The ‘Power Audit’ of EU-China

3 min read

In Dec 2017, the European Council on Foreign Relations published a Power Audit report on China’s influence, named as “China at the gates”.

It is a very long essay with lots of details. In the summary, it says “China practises ‘pick and choose’ in its relations with the European Union, focusing on its direct interests, and often ignoring EU norms in its proposals.

It has vastly increased efforts to strengthen bilateral relations with member states, putting special emphasis on Europe’s periphery. China holds its own summit with central and eastern European nations, the so-called 16+1, and it seized the opportunity of the euro crisis for massive takeovers in southern Europe.

Fascinatingly, its offers and their packaging are not very different from those offered to African and other developing nations: a flurry of projects creating competition among recipients, loans at commercial rates, and a strong insistence on identical statements and agreements…”

“… Europe is turning to realist engagement with China … This is not a turn to protectionism. Europe seeks engagement rather than confrontation, but mist also gear up for a China that is presently unresponsive to its requests. To do this, this Power Audit of EU-China relations proposes the following priorities:

[a] Complete the construction of an EU—wide system of investment screening
[b] Replace dispersion with common strategies
[c] Prevent new investment rules from affecting other aspects of the relationship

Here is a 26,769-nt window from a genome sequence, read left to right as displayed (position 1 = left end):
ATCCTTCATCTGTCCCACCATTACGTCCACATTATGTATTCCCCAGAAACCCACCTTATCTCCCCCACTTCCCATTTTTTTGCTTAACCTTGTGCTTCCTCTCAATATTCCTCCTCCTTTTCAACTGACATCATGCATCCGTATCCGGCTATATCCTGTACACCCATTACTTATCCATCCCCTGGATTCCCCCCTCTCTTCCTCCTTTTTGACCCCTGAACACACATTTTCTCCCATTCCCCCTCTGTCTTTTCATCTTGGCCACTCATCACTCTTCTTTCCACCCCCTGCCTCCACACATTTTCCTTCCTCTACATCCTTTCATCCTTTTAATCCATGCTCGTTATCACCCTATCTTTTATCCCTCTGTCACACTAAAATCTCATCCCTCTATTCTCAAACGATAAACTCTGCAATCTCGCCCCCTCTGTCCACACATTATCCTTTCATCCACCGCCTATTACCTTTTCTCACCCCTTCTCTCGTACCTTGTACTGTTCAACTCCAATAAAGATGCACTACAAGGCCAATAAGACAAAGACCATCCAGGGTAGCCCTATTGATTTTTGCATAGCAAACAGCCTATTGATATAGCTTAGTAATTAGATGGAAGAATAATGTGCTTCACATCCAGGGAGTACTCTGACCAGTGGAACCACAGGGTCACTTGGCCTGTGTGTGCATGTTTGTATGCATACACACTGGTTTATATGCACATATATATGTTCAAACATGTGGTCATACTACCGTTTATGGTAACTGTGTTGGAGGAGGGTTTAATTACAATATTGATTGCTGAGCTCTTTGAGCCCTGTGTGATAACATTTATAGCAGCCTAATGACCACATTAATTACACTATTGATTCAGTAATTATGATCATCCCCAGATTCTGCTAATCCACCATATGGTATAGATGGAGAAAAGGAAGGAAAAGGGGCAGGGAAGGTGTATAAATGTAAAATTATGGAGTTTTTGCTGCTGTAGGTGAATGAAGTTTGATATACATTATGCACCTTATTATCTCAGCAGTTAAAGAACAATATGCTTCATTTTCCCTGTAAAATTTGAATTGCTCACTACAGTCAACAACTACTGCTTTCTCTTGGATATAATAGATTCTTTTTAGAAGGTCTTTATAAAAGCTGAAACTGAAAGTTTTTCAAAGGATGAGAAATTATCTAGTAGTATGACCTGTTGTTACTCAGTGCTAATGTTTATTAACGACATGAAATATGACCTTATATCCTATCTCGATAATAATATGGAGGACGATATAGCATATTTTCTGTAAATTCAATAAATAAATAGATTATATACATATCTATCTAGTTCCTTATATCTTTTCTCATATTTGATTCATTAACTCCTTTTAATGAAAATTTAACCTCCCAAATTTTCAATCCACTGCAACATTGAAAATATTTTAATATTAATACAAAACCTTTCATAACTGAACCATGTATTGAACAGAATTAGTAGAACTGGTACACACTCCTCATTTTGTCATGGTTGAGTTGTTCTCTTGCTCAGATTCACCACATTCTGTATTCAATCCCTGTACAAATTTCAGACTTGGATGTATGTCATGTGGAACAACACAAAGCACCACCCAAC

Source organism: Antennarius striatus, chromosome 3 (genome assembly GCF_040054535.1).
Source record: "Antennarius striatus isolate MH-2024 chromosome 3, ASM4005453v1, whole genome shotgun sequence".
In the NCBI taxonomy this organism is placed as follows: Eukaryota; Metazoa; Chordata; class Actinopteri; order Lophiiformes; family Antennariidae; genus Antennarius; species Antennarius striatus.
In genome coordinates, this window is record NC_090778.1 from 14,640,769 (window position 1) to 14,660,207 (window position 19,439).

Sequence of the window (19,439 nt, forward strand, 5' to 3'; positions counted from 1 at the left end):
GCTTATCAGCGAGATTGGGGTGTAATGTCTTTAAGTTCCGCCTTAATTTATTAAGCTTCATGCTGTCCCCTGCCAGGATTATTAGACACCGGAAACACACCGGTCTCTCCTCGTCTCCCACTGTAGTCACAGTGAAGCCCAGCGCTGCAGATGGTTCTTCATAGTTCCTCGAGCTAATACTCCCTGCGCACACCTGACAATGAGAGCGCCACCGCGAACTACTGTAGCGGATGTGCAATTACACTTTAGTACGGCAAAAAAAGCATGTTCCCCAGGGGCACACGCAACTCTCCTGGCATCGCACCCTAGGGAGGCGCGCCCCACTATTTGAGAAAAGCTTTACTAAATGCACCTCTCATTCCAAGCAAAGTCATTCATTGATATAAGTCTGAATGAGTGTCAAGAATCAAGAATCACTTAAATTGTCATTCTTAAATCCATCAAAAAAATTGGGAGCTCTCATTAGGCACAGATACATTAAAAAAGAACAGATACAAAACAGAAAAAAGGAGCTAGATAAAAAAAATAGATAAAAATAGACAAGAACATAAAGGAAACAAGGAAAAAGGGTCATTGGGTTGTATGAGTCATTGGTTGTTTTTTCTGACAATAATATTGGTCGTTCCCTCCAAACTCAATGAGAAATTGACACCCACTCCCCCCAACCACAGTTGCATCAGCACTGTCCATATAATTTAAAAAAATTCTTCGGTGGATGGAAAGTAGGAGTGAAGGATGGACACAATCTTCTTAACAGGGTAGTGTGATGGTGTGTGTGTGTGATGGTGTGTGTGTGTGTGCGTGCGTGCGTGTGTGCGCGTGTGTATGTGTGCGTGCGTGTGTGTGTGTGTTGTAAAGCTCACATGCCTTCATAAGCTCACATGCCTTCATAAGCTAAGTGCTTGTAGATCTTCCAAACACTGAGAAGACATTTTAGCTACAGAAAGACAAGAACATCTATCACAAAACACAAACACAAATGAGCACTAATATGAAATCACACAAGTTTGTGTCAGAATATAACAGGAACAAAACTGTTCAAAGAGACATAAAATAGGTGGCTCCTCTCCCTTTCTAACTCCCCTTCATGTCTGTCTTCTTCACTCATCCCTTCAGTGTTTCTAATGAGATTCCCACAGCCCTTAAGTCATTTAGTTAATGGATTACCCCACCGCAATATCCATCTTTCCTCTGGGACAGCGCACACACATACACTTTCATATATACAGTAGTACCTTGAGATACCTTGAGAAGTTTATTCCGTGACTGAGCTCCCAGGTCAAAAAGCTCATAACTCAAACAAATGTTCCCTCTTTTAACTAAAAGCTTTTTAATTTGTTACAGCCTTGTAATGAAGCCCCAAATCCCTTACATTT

[d] Leverage our like-minded partners in Asia.”

If compared to the United States’ National Security Strategy (Dec 2017) and National Defense Strategy (Jan 2018) in which China is named as a “rival power” and a “competitor” as the top threat respectively, the Europeans are very friendly already. While it is up to each individual to judge whether China’s investment terms are fair (similar to the African terms), at least two points have to be noted.

Firstly, is it wrong for China to practice ‘pick and choose’? Most nations in western Europe are wealthy ones, and there is no reason for them to rely on China whatsoever. Instead, they need to ask why their eastern neighbors, say, Poland, Hungary, Romania and Greece, tend to befriend with China and accept China’s investments. The Berlin Wall fell on November 9, 1989 and the Soviet Union collapsed in Dec 1991.

For almost 30 years, what and how much the wealthy western European nations have been doing for their white peers inside the same continent? Investments in infrastructure? Rarely. Investments in manufacturing? Very little. Fostering basic education and skill training? Almost none. Resisting eastern Europeans to come to do the grassroots donkey work in downtown? Quite so. Exporting radical right-wing thoughts? A lot.

Secondly, there is a short answer to the many questions raised above. As what it admits: China “seized the opportunity of the euro crisis…” It was not China who gave you a euro crisis. It was your own greed that fertilized a predatory capitalism and so on. Many western European countries benefited greatly from the overseas expansion during the colonial era but their eastern brothers did not. Now they have trouble but you do so little to help, then saying China “pick and choose”.

For ideological differences, the liberal western Europeans are justified to criticize the authoritarian Chinese on many fronts. But do not forget that even China (a socialist regime) distances itself from the right-wing thoughts which can be quite racist, and China’s main purpose is simply to seek economic growth for all. Steady growth in turn reduces the right-wing parties’ public appeal. So, what the EU’s top worry is not China, but the taming of predatory capitalism.

The opinions expressed are those of the author, and not necessarily those of China Daily Mail.

Tony Simon

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